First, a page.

Carroll County Times
Carroll County News

Four biggest issues facing Carroll County veterans, and how to resolve them

Carroll County has numerous resources for veterans, who face issues here such as housing, transportation and more.

Returning to civilian life after serving in the military can be complicated, but Carroll County has resources for its veterans to make that process a little bit easier. Here are the biggest issues facing the county’s veteran population and ways to work on resolving them, according to some of the county’s veterans services organizations.

At the Pipe Creek Cemetery in Uniontown, from left, George Robinson, Woody Bowen and Jim Smith look for names of veterans at gravesites. They are among the members of Westminster's American Legion who placed flags on the graves of Carroll County veterans in 2006.

Navigating the VA

According to Veteran Services Program Coordinator Jim Hillman, one of the most difficult parts of getting adjusted to civilian life is figuring out what he calls the “labyrinth” that is the United States Department of Veterans Affairs.


“The VA is a great system,” he said Friday. “But it’s also a bureaucracy, and every bureaucracy has a labyrinth — and if you can’t navigate it, it’s very hard to get the benefits you deserve.”

Also, Hillman said some of the benefits are income-based and if veterans don't meet some of the income requirements, they simply won’t be eligible for them.


But the Carroll County Veteran Services Program has veteran services officers accredited by the VA who can ensure local veterans are getting the best deal.

“The VSOs here do understand exactly what the requirements are,” he said, “and how to make sure that something works to the advantage of the veteran isn’t overlooked because it’s not well-known or well-understood, or because you don’t know how to apply for it.”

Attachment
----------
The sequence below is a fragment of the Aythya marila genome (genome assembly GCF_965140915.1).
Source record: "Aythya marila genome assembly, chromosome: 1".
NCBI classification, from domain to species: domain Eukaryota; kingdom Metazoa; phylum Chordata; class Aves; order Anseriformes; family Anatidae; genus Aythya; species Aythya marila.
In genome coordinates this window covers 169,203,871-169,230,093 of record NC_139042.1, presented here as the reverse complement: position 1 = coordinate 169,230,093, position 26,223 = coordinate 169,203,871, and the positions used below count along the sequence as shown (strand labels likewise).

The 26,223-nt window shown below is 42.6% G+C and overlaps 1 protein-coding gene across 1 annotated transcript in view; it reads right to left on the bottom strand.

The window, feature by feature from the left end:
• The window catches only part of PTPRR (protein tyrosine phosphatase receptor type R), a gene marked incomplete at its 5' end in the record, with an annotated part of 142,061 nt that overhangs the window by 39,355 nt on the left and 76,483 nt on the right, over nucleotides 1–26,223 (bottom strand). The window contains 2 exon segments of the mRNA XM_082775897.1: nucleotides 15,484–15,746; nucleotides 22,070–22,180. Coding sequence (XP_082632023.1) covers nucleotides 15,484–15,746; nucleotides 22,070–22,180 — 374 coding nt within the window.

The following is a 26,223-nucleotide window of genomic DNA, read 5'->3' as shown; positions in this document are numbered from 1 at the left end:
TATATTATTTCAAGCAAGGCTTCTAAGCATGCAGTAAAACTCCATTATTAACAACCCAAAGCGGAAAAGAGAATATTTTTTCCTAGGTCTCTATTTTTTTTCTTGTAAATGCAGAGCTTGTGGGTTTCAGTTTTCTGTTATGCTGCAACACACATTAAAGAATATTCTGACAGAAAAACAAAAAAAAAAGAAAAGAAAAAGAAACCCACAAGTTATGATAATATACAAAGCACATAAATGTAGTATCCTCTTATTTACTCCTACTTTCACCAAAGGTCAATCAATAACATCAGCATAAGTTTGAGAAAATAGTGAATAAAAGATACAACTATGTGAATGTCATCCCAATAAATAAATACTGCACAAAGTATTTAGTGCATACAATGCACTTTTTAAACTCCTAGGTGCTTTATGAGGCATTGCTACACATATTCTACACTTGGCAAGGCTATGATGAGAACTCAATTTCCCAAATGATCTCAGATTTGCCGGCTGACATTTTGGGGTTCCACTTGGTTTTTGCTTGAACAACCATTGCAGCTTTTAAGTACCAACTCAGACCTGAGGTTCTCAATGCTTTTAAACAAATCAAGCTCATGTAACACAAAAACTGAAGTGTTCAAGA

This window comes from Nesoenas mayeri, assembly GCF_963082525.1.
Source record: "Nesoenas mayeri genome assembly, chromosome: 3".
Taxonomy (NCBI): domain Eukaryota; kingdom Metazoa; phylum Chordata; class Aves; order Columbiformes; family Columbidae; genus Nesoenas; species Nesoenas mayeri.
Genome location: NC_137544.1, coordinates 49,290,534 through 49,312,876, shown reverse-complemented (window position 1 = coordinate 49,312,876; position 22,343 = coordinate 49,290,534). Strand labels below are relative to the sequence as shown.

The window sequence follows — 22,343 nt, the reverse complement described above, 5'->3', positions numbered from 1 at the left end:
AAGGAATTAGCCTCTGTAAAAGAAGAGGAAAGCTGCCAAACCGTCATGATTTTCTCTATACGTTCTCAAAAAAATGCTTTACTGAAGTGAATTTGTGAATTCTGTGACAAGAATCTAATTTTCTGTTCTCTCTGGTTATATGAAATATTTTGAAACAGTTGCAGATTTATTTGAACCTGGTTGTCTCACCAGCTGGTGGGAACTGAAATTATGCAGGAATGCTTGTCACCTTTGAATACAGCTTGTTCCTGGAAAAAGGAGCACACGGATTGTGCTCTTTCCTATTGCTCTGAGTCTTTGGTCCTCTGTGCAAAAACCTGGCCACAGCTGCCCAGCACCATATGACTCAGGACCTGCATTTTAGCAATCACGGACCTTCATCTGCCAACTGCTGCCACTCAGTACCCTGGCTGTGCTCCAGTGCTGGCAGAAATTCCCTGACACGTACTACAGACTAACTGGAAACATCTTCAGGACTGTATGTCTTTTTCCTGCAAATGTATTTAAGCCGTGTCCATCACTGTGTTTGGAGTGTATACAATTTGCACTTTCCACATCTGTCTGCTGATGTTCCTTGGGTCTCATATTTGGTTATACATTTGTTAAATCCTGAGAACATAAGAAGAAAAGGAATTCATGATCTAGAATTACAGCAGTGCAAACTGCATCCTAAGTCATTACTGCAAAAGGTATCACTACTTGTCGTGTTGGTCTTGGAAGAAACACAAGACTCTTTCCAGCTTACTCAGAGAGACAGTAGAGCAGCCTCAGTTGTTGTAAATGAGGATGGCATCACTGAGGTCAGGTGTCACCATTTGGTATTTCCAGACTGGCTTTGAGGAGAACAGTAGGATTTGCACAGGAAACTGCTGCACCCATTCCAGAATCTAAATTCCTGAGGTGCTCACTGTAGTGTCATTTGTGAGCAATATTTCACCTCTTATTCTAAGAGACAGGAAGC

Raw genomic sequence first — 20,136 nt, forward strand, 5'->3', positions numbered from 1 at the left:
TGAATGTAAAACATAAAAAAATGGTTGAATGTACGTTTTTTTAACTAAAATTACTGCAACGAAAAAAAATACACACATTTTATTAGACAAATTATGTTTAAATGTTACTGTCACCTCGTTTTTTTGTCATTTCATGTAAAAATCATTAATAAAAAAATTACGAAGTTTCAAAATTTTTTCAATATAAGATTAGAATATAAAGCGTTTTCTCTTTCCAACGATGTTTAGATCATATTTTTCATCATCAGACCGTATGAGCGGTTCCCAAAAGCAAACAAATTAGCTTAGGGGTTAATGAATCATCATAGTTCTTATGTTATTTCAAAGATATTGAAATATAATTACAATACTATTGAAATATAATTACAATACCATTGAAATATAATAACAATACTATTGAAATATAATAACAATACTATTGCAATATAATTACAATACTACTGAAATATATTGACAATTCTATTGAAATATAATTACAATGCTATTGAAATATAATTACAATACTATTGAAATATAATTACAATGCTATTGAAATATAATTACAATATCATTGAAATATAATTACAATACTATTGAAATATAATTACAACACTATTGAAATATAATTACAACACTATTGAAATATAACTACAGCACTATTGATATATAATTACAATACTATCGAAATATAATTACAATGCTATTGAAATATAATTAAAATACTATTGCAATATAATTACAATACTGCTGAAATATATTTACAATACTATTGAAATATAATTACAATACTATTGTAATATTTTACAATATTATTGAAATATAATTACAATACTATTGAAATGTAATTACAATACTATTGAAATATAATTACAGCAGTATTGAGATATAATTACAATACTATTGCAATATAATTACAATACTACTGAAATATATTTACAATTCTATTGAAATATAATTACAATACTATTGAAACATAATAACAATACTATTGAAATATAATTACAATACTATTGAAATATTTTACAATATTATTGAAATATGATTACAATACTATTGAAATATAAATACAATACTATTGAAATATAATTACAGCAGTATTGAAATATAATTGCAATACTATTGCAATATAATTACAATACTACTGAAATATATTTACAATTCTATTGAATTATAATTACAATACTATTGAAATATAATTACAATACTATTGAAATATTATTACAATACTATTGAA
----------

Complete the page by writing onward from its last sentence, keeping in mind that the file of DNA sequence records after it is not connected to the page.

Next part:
He said whether it involves the medical system, compensation for disabilities that are a result of service-related injuries or pensions, VSOs can help.

VSOs can help calculate a veteran’s net worth and income, with their eligible deductions, in a way to give them the best opportunity to get pension claims approved as well, said Hillman, since changes that went into effect on Oct. 18 have made the process a little more complicated.

“Our motto here is: Submit claims that the VA can say yes to,” he said. “And what we do here is help the veteran negotiate that labyrinth and submit a claim to which the VA can say yes.”

For any veterans with questions about submitting claims for benefits, VSOs are available to help through Carroll County’s Veteran Services Program by calling the Bureau of Aging and Disabilities at 410-386-3800.

Carroll County Veterans Independence Project Vice President Ed Cramer carries handfuls of flags during the installation of 9,000 flags at Gerstell Academy. The flags represent the number of Maryland soldiers who have died in combat.

Finding support locally

Larry Burbank, chair of the Carroll County Veterans Advisory Council, said this week that he feels like communication and education is an issue when it comes to helping veterans locally.

“When I retired from the Pentagon in 1996, we had a two-day seminar when I got out,” Burbank said Wednesday. “I didn’t have any problems because we were educated.”


He said he and the VAC try to help veterans adjusting to civilian life through a council subcommittee that goes to Fort George G. Meade and Fort Detrick to talk to service members getting ready to come home to Carroll.

“I’m going to try to welcome them home,” Burbank said.

At the VAC’s monthly meetings, various county groups gather to talk about the state of veteran affairs in Carroll and find ways to work together to better assist the veteran population.

Also in the works is the Carroll County Veterans Services Center in Westminster, which will be funded and organized by the Carroll County Veterans Independence Project.